A Casket. The British High Commission in Nairobi has a list of funeral homes the British can use in Kenya. www.businesstoday.co.ke
A Casket. The British High Commission in Nairobi has a list of funeral homes the British can use in Kenya. [Photo/ Southern Living]

The British are an interesting lot and from their living standards and requirements back home, they can have nothing that falls short of what they are accustomed to.

From the colonial times in Kenya until now, their habits d*e hard and even when they are hosted miles away from home, their Britishness rarely fades.

Sometimes they will adopt the lifestyles of their host communities but on many occasions, they will prefer to remain British at all costs.

A Briton dying in Kenya

If anything, the happenings and i*******s reported at the training barracks in Laikipia just go to show that sometimes habits d*e hard or they never do at all.

The only thing that they have that is like every other person’s is d***h.

When it comes to d***h, they like being aware of what will happen and so they plan for this.

Did you know that even for the queen, there is already a plan in case she departs to the land of no return?

Well, here in Kenya, the British know they are not immortal and so they have a few plans.

Among these include d***h parlours which could give them a respectable send off in and from the land they walked like the colossus in years gone by.

Most preferred funeral homes

According to the British High Commission in Nairobi, the best funeral homes would be two based in Mombasa and one in Nairobi.

The Lee Funeral is preferred because according to the Commission, the company has English speaking staff. Communication is important and so this is important not just for the British but for anyone who needs help when they are grieving.

The home also specialises in collection of remains, p*********m facilities, embalming of remains, preparation of remains, funeral hearse services, coffins, repatriation of human remains, cremation of human remains, burial of human remains, exhumation of human remains and funeral counselling.

An additional and noteworthy reason for the British preference for the Lee Funeral Home is that they have experience of representing British nationals with the staff speaking English, Swahili, French, Dutch (Flemish) and basic German.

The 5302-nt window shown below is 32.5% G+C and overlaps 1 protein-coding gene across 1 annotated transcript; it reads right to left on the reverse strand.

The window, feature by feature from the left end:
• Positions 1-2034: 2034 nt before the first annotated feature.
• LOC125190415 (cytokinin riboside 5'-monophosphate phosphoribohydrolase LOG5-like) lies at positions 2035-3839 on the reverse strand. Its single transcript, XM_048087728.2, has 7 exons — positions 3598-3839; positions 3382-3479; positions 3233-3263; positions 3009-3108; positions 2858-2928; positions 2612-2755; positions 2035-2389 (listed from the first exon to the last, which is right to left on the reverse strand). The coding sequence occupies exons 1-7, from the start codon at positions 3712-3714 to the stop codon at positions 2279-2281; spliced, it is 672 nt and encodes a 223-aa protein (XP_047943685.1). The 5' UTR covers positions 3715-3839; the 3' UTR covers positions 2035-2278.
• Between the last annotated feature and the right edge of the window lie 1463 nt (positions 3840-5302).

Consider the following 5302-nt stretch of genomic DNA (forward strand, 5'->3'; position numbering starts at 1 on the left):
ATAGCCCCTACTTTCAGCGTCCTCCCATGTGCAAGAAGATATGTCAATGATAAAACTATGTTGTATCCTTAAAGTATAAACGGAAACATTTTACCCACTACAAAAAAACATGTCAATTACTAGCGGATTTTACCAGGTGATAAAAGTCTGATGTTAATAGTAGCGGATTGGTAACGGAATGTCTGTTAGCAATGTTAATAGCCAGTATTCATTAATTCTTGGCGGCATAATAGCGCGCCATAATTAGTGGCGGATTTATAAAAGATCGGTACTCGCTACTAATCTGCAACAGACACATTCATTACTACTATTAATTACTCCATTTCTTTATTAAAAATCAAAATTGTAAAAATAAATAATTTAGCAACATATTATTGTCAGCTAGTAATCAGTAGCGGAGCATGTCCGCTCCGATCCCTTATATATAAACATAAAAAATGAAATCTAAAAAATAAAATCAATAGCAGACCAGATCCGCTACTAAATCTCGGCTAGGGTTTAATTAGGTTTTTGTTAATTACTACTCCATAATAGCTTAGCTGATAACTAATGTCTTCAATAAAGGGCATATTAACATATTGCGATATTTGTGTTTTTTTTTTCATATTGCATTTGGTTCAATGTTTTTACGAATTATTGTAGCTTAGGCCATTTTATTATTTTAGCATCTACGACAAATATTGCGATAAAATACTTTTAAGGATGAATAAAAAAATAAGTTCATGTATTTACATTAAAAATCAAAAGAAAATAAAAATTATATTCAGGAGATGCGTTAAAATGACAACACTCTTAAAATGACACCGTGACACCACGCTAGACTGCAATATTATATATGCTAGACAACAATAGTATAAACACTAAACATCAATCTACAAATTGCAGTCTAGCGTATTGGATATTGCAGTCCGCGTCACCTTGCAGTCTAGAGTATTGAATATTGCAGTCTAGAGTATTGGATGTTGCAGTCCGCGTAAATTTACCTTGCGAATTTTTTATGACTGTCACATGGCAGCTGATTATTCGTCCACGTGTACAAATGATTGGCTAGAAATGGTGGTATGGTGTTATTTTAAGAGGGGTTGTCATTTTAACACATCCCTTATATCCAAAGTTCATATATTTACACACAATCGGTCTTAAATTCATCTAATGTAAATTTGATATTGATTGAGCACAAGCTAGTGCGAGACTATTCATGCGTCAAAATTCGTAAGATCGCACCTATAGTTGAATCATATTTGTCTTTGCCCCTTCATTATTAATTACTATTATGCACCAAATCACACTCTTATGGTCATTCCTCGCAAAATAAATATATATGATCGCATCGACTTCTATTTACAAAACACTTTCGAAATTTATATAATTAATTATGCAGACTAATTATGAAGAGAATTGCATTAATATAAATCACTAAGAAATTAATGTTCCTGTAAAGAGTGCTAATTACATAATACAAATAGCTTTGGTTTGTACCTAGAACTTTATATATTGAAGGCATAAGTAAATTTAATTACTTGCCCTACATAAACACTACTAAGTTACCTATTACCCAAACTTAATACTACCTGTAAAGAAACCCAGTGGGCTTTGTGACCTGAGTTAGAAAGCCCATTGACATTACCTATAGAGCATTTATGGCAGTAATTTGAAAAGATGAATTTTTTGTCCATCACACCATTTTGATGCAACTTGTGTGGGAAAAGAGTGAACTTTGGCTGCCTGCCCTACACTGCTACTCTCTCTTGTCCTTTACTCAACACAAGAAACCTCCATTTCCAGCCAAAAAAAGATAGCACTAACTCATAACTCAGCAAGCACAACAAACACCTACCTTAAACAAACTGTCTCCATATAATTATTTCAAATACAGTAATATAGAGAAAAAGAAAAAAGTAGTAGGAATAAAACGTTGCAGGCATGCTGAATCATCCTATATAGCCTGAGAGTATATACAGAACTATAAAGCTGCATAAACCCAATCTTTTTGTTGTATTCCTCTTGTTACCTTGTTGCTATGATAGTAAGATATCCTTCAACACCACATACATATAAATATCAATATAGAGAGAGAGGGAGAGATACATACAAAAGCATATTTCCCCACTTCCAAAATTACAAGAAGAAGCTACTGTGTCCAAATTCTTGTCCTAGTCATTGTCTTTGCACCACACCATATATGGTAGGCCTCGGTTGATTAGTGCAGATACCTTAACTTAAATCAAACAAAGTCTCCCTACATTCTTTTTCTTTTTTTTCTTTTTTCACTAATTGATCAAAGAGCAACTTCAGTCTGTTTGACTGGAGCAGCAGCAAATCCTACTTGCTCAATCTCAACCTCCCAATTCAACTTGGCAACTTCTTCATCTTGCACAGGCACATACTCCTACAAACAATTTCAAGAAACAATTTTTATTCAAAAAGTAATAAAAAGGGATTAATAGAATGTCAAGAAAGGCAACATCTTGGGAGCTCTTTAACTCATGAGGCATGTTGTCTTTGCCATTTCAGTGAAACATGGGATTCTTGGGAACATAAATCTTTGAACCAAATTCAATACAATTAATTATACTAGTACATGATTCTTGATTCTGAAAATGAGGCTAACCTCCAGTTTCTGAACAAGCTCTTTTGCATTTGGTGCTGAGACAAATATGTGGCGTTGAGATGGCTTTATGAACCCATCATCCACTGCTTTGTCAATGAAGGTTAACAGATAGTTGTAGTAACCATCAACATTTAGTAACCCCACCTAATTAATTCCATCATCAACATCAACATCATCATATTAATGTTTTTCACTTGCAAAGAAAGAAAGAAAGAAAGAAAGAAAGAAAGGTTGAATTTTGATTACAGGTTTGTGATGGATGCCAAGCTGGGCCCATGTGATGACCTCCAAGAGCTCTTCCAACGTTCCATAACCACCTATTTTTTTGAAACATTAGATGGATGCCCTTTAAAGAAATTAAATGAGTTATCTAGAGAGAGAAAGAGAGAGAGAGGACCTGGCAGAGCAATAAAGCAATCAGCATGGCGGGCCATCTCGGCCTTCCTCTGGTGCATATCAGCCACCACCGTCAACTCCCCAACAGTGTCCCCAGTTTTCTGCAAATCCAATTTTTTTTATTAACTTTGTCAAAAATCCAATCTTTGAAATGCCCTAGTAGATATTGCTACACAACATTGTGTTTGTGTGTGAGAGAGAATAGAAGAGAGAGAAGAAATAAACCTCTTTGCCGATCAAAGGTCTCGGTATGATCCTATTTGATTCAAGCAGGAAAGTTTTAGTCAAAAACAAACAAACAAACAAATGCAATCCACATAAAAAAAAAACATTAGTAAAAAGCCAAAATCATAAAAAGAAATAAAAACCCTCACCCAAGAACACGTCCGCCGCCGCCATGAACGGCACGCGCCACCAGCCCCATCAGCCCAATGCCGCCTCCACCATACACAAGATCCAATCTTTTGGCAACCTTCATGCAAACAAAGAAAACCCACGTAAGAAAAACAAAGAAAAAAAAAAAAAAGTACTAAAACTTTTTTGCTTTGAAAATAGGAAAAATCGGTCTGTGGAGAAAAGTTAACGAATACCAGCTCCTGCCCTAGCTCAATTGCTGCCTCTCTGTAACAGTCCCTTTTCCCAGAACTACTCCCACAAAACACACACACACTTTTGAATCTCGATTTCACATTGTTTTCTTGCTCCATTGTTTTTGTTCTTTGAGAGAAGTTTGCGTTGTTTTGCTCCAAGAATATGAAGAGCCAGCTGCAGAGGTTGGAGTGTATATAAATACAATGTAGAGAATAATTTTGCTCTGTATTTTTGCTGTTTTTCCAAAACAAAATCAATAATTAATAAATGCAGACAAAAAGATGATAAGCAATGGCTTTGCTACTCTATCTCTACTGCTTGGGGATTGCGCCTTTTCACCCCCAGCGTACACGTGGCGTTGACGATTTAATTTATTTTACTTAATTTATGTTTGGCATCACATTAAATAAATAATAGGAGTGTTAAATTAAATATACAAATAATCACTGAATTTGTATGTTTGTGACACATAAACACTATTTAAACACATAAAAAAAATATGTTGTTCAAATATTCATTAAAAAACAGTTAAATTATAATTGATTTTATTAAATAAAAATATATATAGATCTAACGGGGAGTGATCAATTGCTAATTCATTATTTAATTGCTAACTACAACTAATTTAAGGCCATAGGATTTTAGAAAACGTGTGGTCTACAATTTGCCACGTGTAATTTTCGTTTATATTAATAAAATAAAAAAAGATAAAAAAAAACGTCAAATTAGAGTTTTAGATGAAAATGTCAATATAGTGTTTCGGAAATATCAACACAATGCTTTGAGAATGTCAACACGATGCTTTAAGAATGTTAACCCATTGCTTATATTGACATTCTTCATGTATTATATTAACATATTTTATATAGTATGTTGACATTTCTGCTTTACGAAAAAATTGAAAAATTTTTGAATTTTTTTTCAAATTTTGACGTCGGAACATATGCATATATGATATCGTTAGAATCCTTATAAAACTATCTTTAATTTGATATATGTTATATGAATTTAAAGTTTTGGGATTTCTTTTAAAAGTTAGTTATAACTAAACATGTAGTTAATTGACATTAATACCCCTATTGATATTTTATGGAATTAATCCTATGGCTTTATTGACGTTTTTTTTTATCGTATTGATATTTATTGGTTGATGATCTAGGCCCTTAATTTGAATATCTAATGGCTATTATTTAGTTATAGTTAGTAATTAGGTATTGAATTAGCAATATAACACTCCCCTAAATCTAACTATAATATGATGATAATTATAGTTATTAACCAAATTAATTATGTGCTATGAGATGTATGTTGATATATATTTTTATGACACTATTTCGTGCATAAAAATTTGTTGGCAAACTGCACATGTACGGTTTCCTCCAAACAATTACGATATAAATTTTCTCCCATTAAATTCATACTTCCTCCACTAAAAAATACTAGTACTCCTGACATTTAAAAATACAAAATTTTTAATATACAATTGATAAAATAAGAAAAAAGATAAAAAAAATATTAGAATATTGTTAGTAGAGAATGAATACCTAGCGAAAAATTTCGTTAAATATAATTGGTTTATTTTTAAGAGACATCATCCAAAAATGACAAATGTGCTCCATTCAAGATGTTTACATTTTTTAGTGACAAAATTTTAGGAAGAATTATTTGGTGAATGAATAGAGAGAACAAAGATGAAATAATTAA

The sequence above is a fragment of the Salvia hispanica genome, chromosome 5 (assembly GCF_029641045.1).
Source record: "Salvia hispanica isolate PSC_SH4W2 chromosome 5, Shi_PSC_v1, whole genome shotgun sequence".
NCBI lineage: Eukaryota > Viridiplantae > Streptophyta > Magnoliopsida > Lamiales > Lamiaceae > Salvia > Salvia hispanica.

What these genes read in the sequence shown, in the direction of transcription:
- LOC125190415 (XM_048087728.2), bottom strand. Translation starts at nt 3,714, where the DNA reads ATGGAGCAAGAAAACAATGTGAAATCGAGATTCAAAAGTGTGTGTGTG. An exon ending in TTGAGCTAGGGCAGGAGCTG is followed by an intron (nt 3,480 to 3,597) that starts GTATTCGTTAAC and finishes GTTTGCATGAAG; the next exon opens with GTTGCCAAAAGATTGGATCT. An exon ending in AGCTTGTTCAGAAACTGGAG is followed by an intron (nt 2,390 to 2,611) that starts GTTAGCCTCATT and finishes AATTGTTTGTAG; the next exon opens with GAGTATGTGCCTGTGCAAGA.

While the home is domiciled in Nairobi, it also handles burials, cremations and repatriations in other parts of Kenya.

The other two funeral parlours are in Mombasa. While the reason for this has not been explained in the 2018 document, the possibility could be because of the high number of tourists in the coastal city of Kenya.

Just like with the Lee Funeral home, Tonny Funeral Services and Janam Funeral Services are listed because of their staff is conversant with the Queen’s language.

In addition, Tonny Funeral Services offers overseas repatriations.

For Janam Funeral Services, the Britrish prefer them because they provide services locally and internationally while also providing local cremation, local burial, repatriation, airlifting and road transportation.

For those who use the services of these companies, the Commision requests to have feedback rating the delivery of service.

While the Commission proposes using these funeral homes for the last rites, it says, “…it is provided on the understanding that we (the British High Commission) do not assume or undertake any legal responsibility, to you, or those affected, if you choose to take it into account when instructing a local funeral director.”

The High Commission also clarifies that they cannot accept any liability to any person or company for any financial loss or damage arising from the use of this information or from any failure to give information.

“Our aim is to provide our customers with as much relevant information to enable them to make better informed decisions but our lists are not recommendations and should not be treated as such,” the document adds.


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